We first address the defendants' claim that the court failed to employ an appropriately deferential standard of review when it applied the “substantial evidence” test to the plaintiff's administrative appeal.
When a party claims that the trial court employed an improper standard of review, our review on appeal is de novo because such a claim necessarily involves a question of law. See Wallingford v. Dept. of Public Health, 262 Conn. 758, 771, 817 A.2d 644 (2003).
It is a well settled precept of administrative law that agency actions are subject to different standards of review depending on the nature of the agency action. When an agency is acting in its adjudicative capacity, and engaged in fact-finding, the agency's action will be upheld only when the agency can demonstrate that the action is supported by substantial evidence. See Tarullo v. Inland Wetlands & Watercourses Commission, 263 Conn. 572, 583–87, 821 A.2d 734 (2003) (applying substantial evidence standard to review decision granting wetlands permit). Where the agency is functioning in its legislative, or a rule-making capacity, however, the standard of review is substantially more deferential, and a regulation “must be upheld by the [reviewing] court if [it is] reasonably supported by the record”; (emphasis omitted; internal quotation marks omitted) Lee & Lamont Realty v. Planning & Zoning Commission, 112 Conn.App. 484, 490, 963 A.2d 98 (2009); and the aggrieved party fails to demonstrate that the agency's action was arbitrary, illegal, or an abuse of discretion. See Kaufman v. Zoning Commission, 232 Conn. 122, 152–53, 653 A.2d 798 (1995).
In the present case, the court improperly applied the substantial evidence standard of review to the agency's legislative act. The agency was functioning in its legislative capacity and not in an adjudicative fashion when it amended its regulations to clarify the definition of “regulated activity.” In amending the text of the regulation, the agency was not engaged in making a factual determination as to whether the plaintiff's business itself was a “regulated activity,” but, rather, was engaged in adopting a regulation of general applicability. Notwithstanding the fact that the plaintiff's counsel,3 introduced numerous issues when he commented at the public hearing, including whether the plaintiff's property was located in the regulated area, the purpose of the hearing was to consider a narrow amendment to the regulations. The introduction of new issues through the statements and arguments of counsel does not change the fact that the agency was engaged in a legislative act that is entitled to judicial deference.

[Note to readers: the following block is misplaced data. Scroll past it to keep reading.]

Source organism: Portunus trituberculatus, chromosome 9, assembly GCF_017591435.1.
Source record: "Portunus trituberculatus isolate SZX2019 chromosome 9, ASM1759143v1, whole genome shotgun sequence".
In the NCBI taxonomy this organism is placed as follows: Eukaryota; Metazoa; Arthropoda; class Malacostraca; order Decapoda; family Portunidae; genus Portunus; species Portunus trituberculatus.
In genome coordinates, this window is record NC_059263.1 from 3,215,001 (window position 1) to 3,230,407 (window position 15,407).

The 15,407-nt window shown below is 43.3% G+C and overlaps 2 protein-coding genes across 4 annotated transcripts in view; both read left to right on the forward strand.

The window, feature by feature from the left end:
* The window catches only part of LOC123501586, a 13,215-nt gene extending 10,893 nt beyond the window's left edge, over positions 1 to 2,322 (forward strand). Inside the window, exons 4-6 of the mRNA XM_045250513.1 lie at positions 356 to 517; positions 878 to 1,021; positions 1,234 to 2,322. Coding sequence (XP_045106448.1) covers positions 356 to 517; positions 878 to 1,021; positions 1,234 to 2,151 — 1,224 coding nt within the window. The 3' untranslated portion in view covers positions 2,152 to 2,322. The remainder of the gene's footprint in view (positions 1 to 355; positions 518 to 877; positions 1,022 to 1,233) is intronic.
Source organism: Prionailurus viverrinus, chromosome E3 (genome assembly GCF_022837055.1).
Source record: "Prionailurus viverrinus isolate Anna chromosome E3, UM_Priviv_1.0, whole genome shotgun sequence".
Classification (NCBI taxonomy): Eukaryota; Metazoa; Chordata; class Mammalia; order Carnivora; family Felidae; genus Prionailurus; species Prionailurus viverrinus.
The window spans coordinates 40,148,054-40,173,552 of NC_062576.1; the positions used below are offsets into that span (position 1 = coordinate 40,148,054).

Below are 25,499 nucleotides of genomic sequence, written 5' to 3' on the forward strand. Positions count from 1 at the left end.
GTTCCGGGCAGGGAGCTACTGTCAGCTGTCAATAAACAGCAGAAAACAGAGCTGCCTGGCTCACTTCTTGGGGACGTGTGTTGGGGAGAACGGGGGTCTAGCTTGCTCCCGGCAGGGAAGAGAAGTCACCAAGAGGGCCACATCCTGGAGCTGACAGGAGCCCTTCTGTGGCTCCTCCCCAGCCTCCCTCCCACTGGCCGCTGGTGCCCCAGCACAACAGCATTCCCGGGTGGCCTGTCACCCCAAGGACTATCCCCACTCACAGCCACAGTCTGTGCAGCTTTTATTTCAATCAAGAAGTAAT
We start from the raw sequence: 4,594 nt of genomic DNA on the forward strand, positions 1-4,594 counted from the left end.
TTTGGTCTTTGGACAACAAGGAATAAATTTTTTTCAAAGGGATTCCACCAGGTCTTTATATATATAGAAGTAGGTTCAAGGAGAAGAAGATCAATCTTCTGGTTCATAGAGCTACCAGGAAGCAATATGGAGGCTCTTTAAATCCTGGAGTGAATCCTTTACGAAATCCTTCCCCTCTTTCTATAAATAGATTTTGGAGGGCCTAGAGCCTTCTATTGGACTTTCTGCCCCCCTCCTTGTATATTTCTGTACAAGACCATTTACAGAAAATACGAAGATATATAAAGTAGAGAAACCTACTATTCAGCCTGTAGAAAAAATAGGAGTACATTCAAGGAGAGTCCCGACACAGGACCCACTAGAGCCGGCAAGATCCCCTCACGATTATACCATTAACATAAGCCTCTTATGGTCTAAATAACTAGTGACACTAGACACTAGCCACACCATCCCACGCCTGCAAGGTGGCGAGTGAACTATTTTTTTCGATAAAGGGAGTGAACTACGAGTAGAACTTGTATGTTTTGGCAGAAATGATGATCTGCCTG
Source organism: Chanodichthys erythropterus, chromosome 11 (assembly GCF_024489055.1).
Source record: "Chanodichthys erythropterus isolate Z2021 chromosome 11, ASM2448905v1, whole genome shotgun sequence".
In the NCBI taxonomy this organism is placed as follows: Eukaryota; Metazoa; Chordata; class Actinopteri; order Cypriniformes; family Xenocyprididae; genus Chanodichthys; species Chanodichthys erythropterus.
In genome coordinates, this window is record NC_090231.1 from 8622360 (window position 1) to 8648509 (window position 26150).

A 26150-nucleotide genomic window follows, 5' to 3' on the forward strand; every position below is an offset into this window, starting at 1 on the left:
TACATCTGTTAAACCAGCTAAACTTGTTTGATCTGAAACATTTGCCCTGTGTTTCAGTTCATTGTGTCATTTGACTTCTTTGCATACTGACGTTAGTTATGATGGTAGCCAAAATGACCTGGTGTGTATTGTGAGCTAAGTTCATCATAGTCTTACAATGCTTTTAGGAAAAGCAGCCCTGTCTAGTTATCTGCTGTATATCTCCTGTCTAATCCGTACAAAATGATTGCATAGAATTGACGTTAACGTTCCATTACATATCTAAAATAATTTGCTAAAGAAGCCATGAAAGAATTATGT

We therefore conclude that the court applied the wrong standard of review in adjudicating the plaintiff's appeal. Because an appeal from an administrative agency is based solely on the record, we will review the agency's action under the appropriate standard of review. See Rapoport v. Zoning Board of Appeals, 301 Conn. 22, 34, 19 A .3d 622 (2011). When reviewing a challenge to an agency's legislative action, the action is entitled to deference and will be upheld so long as the regulation finds reasonable support in the record and is authorized by statute. See Kaufman v. Zoning Commission, supra, 232 Conn. at 152–53; Lee & Lamont Realty v. Planning & Zoning Commission, supra, 112 Conn.App. at 490–91.